Describe and understand key aspects of: physical geography, including: climate zones, biomes and vegetation belts, rivers, mountains, volcanoes and earthquakes, and the water cycle.
Human geography, including: types of settlement and land use, economic activity including trade links, and the distribution of natural resources including energy, food, minerals and water.

Geographical skills and fieldwork

In Early Years the children will be encouraged to
They talk about the features of their own immediate environment and how environments might vary from one another.          
In Key Stage One this then is built upon through studying
Use simple compass directions (north, south, east and west) and locational and directional language [for example, near and far, left and right], to describe the location of features and routes on a map.
Use aerial photographs and plan perspectives to recognise landmarks and basic human and physical features; devise a simple map; and use and construct basic symbols in a key. Use world maps, atlases and globes to identify the United Kingdom and its countries, as well as the countries, continents and oceans studied at this key stage.
Use simple fieldwork and observational skills to study the geography of their school and its grounds and the key human and physical features of its surrounding environment.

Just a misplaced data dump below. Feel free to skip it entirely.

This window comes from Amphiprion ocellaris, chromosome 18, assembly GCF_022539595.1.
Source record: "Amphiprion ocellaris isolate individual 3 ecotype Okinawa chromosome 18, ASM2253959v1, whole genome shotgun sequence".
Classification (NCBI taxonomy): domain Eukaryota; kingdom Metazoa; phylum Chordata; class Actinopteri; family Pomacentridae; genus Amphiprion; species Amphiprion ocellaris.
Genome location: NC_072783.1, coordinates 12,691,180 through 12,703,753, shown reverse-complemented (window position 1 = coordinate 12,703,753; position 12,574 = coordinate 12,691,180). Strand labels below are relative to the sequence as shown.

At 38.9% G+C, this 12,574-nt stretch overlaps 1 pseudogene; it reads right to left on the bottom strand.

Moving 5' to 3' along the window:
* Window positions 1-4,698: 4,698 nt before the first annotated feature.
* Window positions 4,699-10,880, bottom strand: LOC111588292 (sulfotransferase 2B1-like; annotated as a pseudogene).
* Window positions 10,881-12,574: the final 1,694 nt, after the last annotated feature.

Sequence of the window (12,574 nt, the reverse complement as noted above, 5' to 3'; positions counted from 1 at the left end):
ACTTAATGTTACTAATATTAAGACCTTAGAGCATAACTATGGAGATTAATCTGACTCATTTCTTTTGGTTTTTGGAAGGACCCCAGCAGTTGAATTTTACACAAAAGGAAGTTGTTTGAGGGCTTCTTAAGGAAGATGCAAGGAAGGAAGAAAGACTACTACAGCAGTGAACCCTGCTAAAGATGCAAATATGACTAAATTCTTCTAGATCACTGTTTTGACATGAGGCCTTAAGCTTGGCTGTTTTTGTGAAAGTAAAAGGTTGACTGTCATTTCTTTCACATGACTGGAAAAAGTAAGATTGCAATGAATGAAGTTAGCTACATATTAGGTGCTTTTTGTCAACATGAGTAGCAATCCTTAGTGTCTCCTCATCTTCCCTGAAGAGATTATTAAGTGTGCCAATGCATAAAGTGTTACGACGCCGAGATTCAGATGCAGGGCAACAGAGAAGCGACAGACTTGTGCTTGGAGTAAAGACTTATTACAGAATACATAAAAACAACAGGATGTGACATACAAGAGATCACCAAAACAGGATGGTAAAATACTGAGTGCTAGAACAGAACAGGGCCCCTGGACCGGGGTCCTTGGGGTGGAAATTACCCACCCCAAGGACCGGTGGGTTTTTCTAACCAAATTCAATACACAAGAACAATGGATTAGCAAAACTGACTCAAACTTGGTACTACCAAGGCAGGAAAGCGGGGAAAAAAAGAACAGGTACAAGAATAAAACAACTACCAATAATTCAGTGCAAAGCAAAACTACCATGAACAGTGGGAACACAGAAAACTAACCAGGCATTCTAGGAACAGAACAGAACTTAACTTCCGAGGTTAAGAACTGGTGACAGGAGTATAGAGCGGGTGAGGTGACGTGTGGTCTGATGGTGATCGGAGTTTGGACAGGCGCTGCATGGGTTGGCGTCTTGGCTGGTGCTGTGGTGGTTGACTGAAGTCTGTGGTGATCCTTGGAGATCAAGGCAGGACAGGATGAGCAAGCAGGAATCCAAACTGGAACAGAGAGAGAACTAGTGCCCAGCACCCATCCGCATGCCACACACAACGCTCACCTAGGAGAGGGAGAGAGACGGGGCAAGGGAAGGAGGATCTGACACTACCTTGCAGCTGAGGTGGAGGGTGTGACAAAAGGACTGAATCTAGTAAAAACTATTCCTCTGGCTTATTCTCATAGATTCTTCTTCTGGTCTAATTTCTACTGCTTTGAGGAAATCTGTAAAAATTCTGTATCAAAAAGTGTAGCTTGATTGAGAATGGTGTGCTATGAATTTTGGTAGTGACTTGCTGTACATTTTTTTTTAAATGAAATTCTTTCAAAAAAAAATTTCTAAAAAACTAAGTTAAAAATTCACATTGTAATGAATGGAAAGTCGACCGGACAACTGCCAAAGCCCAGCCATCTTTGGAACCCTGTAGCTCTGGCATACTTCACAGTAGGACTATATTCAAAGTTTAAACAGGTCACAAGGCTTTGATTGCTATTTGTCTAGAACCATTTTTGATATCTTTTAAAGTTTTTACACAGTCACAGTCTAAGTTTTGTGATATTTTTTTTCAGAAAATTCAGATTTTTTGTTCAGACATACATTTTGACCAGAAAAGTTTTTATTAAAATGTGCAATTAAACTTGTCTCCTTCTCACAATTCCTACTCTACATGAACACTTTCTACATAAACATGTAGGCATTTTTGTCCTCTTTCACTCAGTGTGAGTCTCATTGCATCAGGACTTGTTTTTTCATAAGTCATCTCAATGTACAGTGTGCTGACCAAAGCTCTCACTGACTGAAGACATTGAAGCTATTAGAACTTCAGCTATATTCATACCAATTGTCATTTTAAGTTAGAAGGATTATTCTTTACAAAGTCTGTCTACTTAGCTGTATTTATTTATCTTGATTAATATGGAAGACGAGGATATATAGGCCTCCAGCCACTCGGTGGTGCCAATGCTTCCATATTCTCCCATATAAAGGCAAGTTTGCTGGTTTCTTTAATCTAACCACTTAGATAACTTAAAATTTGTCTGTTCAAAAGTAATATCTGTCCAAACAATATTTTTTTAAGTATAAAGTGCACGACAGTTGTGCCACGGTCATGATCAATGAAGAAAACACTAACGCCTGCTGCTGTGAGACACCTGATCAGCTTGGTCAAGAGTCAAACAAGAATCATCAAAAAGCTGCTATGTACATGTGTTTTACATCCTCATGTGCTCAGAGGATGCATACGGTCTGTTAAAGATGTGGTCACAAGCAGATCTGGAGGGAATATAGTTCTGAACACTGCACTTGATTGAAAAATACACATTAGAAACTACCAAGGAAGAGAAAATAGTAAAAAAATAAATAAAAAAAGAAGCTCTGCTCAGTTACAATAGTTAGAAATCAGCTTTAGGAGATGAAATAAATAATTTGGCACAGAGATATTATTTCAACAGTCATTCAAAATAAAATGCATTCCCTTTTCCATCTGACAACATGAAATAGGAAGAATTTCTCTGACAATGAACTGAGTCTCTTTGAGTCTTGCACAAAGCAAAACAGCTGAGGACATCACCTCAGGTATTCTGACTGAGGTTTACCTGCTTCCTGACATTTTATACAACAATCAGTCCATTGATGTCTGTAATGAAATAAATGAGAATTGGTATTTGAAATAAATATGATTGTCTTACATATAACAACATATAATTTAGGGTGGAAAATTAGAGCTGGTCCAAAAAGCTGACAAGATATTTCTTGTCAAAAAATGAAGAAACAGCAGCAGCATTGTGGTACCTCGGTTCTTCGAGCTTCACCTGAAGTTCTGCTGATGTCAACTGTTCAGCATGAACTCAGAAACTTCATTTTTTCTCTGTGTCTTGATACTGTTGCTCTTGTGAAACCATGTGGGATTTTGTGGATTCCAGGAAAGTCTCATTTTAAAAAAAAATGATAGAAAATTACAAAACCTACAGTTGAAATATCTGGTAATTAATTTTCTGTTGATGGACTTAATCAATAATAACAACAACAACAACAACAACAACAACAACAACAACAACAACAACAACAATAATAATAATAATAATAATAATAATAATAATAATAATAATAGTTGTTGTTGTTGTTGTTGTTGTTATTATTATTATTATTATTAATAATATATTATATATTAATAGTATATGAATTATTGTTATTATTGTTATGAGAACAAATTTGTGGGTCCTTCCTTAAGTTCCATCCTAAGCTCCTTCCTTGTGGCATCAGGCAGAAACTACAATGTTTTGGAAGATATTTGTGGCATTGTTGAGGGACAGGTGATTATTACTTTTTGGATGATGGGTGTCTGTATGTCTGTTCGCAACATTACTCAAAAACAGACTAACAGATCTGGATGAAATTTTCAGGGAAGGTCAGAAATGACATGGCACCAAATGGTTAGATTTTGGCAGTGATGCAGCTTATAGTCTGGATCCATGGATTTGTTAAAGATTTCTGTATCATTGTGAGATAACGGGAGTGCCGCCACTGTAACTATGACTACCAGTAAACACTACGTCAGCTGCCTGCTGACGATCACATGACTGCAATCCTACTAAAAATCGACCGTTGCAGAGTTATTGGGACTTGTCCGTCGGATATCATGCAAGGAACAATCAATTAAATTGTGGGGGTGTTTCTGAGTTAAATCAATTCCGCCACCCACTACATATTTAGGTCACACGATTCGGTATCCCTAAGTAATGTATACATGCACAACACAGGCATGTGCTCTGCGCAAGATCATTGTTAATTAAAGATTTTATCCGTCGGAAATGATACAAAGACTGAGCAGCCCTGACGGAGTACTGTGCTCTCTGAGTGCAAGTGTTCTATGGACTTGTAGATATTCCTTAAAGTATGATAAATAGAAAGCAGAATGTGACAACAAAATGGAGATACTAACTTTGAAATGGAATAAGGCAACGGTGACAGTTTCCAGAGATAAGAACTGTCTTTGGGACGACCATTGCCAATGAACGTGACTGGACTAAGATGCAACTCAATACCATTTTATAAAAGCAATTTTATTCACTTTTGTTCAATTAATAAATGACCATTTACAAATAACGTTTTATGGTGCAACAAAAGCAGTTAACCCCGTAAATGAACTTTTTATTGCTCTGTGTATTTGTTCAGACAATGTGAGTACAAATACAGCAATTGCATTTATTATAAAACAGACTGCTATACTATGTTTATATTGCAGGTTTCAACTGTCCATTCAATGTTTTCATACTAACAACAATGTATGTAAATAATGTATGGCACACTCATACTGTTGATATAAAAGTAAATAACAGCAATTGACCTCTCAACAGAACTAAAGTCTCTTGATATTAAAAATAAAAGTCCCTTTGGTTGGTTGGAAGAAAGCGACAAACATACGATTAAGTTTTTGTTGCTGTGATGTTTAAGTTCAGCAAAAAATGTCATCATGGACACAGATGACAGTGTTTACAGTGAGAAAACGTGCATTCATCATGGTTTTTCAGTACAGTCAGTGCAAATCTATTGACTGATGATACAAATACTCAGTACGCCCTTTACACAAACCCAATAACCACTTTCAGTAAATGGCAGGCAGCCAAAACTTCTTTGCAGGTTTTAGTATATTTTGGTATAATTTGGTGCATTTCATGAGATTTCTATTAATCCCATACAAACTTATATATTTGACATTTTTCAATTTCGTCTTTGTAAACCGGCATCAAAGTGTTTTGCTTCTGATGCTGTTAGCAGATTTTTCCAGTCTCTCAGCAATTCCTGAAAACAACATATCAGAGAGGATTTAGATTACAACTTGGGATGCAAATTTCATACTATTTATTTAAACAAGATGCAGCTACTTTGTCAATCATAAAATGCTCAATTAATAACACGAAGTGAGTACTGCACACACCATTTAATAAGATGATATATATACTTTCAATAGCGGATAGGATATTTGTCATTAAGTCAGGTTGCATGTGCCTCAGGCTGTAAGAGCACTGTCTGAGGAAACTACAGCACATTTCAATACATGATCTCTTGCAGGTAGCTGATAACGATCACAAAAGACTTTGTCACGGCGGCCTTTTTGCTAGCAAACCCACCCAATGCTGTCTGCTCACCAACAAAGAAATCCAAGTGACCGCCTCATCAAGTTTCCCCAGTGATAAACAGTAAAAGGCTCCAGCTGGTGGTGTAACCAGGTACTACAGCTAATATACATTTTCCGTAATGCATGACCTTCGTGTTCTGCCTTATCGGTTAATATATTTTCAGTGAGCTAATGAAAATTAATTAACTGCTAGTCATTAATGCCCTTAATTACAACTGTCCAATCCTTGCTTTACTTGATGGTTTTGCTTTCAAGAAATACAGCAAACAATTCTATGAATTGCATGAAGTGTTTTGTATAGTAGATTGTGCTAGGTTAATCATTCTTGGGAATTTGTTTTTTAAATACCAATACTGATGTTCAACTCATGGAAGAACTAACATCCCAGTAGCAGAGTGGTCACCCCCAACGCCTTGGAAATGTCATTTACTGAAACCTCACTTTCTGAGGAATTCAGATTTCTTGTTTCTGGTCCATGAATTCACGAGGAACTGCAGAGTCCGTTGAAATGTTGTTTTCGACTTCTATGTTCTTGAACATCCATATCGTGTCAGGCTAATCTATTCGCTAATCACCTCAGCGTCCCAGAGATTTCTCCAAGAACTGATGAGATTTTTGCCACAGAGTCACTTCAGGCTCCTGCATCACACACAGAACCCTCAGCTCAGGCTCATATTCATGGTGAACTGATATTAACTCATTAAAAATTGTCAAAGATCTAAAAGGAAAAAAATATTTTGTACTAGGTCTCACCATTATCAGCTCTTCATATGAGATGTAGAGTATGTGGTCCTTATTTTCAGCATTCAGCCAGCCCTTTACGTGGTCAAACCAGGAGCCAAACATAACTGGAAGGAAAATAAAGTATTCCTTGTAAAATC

In Key Stage Two this is then built upon through study of
Use maps, atlases, globes and digital/computer mapping to locate countries and describe features studied.
Use the 8 points of a compass, 4- and 6-figure grid references, symbols and key (including the use of Ordnance Survey maps) to build their knowledge of the United Kingdom and the wider world.
Use fieldwork to observe, measure record and present the human and physical features in the local area using a range of methods, including sketch maps, plans and graphs, and digital technologies.

Place and Location Knowledge

In Early Years the children will learn
Comments and asks questions about aspects of their familiar world such as the place where they live or the natural world.Children know about similarities and differences in relation to places, objects, materials and living things.  
In Key Stage One this then is built upon through
Name and locate the world’s 7 continents and 5 oceans
Name, locate and identify characteristics of the 4 countries and capital cities of the United Kingdom and its surrounding seas.  
In Key Stage Two this is then built upon through
Name and locate counties and cities of the United Kingdom, geographical regions and their identifying human and physical characteristics, key topographical features (including hills, mountains, coasts and rivers), and land-use patterns; and understand how some of these aspects have changed over time.